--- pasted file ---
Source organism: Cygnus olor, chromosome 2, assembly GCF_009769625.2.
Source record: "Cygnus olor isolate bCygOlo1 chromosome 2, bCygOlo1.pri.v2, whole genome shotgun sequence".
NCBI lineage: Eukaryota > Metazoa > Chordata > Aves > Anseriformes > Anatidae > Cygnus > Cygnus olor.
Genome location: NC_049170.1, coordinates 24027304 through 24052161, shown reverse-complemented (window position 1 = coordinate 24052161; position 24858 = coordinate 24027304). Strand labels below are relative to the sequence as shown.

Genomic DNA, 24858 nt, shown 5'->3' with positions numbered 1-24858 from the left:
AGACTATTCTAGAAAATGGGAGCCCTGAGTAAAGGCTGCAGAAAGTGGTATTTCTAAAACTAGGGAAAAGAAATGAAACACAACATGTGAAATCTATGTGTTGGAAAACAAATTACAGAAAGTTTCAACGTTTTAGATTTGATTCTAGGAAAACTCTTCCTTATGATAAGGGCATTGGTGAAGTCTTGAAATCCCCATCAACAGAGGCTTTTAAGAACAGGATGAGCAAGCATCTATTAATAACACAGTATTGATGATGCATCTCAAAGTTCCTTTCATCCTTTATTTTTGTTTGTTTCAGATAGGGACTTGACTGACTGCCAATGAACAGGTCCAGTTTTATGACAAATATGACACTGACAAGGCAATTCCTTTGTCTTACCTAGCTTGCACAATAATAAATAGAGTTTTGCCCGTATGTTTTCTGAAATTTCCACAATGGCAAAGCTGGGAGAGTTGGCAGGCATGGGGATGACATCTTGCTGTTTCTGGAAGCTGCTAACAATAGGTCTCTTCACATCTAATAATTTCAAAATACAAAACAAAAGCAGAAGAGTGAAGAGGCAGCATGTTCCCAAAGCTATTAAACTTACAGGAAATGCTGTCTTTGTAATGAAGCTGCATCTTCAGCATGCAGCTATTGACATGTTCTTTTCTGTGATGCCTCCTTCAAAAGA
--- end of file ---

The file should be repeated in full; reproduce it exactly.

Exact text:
Source organism: Cygnus olor, chromosome 2, assembly GCF_009769625.2.
Source record: "Cygnus olor isolate bCygOlo1 chromosome 2, bCygOlo1.pri.v2, whole genome shotgun sequence".
NCBI lineage: Eukaryota > Metazoa > Chordata > Aves > Anseriformes > Anatidae > Cygnus > Cygnus olor.
Genome location: NC_049170.1, coordinates 24027304 through 24052161, shown reverse-complemented (window position 1 = coordinate 24052161; position 24858 = coordinate 24027304). Strand labels below are relative to the sequence as shown.

Genomic DNA, 24858 nt, shown 5'->3' with positions numbered 1-24858 from the left:
AGACTATTCTAGAAAATGGGAGCCCTGAGTAAAGGCTGCAGAAAGTGGTATTTCTAAAACTAGGGAAAAGAAATGAAACACAACATGTGAAATCTATGTGTTGGAAAACAAATTACAGAAAGTTTCAACGTTTTAGATTTGATTCTAGGAAAACTCTTCCTTATGATAAGGGCATTGGTGAAGTCTTGAAATCCCCATCAACAGAGGCTTTTAAGAACAGGATGAGCAAGCATCTATTAATAACACAGTATTGATGATGCATCTCAAAGTTCCTTTCATCCTTTATTTTTGTTTGTTTCAGATAGGGACTTGACTGACTGCCAATGAACAGGTCCAGTTTTATGACAAATATGACACTGACAAGGCAATTCCTTTGTCTTACCTAGCTTGCACAATAATAAATAGAGTTTTGCCCGTATGTTTTCTGAAATTTCCACAATGGCAAAGCTGGGAGAGTTGGCAGGCATGGGGATGACATCTTGCTGTTTCTGGAAGCTGCTAACAATAGGTCTCTTCACATCTAATAATTTCAAAATACAAAACAAAAGCAGAAGAGTGAAGAGGCAGCATGTTCCCAAAGCTATTAAACTTACAGGAAATGCTGTCTTTGTAATGAAGCTGCATCTTCAGCATGCAGCTATTGACATGTTCTTTTCTGTGATGCCTCCTTCAAAAGA